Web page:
This research qualitatively found phosphorous, silica, and sulfide in the water samples from all five locations tested (Table 1). Iron was detected in water samples from the VNP, GBL, and BSC. Chlorine was detected in water samples from the GBL and ammonium nitrogen from the BSC. A trace of nitrate was found in BSC, but no chromium, copper, or cyanide was detected in any other water resources studied. Table 2 shows the quantified data for dissolved oxygen (DO), total dissolved solids (TDS), temperature, salinity and pH. The DO measured ranged from 0.04 ppm in water samples from GBL to 7.02 ppm in water samples from VNP (Table 2). Both IBL and VSP recorded respectively, 0.53 ppm and 4.94 ppm for DO. Total dissolved solids found ranged from 24 ppm in water samples from VNP to 121 ppm in water samples from VSP (Table 2). Salinity measurements were 0.02 ppm, 0.04 ppm, 0.05 ppm, 0.05 ppm, and 0.11 ppm in water samples from VNP, BSC, GBL, IBL, and VSP, respectively. The total dissolved solids or salinity found does not suggest any pollution. The pH measured ranged from 6.56 to 8.76.
The BSC (Figure 1) appeared the clearest of all the five freshwaters. Several minnows were observed at this location. At the time of this study, the BSC had not received much heavy rain falls and was not at its full capacity. The GBL appeared bluish but contained much decaying organic matter, algae, and aquatic weeds (Figure 2). No minnows were seen in GBL, but small fish were seen flipping out and diving back into the water. IBL (Figure 3) is a slow flowing lake and had a light green appearance with abundance of water hyacinth, especially at shorelines. The VNP had a little mud-brown coloration but with no observable algal growth (Figure 4). The surface of VSP was almost completely covered with algal growths (Figure 5). Coliform bacteria were found in water samples from all the five water resources tested.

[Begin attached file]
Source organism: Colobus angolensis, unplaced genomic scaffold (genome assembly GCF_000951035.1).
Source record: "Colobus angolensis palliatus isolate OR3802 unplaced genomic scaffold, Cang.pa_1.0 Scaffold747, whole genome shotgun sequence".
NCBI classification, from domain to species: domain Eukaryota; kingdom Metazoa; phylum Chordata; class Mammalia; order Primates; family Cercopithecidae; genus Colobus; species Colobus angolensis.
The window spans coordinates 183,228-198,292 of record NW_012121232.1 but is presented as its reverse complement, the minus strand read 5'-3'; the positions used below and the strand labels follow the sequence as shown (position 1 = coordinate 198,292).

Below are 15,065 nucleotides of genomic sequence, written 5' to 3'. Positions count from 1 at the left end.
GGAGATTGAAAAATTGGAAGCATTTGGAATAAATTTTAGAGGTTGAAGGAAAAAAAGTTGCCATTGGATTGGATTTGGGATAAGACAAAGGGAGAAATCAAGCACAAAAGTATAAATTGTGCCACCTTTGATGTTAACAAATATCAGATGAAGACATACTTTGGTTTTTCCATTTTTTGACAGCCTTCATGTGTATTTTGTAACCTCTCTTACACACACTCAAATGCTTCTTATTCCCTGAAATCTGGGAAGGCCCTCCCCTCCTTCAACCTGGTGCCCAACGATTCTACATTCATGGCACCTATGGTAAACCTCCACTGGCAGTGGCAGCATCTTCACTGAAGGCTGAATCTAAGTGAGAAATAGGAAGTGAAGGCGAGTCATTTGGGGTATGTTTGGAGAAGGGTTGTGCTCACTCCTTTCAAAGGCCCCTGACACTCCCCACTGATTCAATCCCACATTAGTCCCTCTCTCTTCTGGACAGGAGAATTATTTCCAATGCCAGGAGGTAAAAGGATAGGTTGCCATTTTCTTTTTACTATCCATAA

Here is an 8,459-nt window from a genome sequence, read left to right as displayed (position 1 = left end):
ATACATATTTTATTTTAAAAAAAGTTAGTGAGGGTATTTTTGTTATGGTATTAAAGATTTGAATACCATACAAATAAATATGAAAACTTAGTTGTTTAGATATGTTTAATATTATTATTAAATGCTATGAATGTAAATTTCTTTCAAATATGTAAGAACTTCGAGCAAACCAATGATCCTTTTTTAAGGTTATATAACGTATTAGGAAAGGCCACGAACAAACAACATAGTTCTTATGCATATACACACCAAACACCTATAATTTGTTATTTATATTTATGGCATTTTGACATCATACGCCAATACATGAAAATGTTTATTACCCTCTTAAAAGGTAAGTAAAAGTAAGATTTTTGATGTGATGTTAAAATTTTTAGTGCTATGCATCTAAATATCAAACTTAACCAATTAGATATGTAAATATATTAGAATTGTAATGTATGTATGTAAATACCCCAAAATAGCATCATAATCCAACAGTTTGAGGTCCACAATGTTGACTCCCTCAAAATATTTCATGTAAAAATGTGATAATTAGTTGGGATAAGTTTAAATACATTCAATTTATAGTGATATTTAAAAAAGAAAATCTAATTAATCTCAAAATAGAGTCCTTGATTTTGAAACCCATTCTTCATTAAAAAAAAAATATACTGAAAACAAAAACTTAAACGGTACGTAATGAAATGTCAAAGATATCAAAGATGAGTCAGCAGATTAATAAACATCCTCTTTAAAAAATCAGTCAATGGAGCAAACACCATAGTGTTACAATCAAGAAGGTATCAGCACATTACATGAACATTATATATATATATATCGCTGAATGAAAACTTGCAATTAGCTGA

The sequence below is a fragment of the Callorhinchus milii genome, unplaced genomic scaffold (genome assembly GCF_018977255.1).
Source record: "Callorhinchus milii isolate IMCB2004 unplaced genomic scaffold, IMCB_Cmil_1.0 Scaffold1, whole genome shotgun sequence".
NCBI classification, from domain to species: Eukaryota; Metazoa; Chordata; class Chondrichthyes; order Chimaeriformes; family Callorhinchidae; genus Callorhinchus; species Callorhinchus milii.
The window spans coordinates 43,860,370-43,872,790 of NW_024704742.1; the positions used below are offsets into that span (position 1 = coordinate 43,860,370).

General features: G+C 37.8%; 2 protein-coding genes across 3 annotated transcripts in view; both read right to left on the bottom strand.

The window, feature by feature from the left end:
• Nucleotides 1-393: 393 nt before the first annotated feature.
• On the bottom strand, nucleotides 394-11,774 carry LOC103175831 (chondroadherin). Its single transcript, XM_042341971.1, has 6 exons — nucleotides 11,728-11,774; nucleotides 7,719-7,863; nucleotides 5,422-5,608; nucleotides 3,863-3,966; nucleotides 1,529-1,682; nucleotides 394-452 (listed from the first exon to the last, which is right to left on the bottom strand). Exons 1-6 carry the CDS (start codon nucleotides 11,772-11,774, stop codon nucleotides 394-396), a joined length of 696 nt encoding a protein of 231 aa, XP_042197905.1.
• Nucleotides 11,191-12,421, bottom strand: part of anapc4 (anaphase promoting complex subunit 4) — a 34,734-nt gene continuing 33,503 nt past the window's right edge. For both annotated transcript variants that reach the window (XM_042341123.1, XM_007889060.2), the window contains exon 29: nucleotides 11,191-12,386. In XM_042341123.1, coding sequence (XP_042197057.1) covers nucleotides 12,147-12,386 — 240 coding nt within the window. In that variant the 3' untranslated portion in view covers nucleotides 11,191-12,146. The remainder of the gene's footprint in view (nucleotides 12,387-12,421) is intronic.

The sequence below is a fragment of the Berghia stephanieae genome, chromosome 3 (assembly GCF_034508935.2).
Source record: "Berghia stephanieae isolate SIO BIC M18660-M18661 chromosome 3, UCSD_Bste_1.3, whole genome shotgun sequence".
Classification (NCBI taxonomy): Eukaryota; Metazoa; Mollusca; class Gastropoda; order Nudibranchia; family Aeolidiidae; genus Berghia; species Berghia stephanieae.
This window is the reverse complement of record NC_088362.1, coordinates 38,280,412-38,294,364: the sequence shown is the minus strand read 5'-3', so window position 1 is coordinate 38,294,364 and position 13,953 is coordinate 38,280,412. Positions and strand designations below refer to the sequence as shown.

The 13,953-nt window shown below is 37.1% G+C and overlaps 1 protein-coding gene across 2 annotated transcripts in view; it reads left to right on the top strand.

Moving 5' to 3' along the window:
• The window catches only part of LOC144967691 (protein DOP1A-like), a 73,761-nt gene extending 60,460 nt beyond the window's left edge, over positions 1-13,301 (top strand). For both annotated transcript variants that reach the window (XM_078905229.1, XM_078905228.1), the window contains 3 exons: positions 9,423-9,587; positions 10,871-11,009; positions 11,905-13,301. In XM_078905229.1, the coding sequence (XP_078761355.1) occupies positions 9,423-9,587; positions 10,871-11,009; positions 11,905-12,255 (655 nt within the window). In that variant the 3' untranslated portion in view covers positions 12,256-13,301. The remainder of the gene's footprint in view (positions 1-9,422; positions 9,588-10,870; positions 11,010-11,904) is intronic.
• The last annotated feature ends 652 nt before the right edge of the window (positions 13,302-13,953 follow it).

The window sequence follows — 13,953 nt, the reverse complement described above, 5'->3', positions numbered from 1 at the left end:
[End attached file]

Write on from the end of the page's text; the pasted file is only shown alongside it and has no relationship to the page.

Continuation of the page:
Many bodies of water are negatively impacted by frequent thunderstorms and prolonged rainfalls through surface run-offs, including septic tanks over-flow and ground water run-offs. Both types of run-off usually enable dumping of a variety of wastes and pollutants into bodies of water (Neal et al., 2002; Campbell et at., 2011 and www.epa.gov/ safewater/contaminations/ecoli.html). In agricultural regions, such as the Mississippi Delta, where the use of pesticides and fertilizers by farmers are common, water run-off into public bodies of water often elicit a profound sense of threat to human health, and collaterally to birds' and wildlife health. As in any environmental studies, sampling locations are important.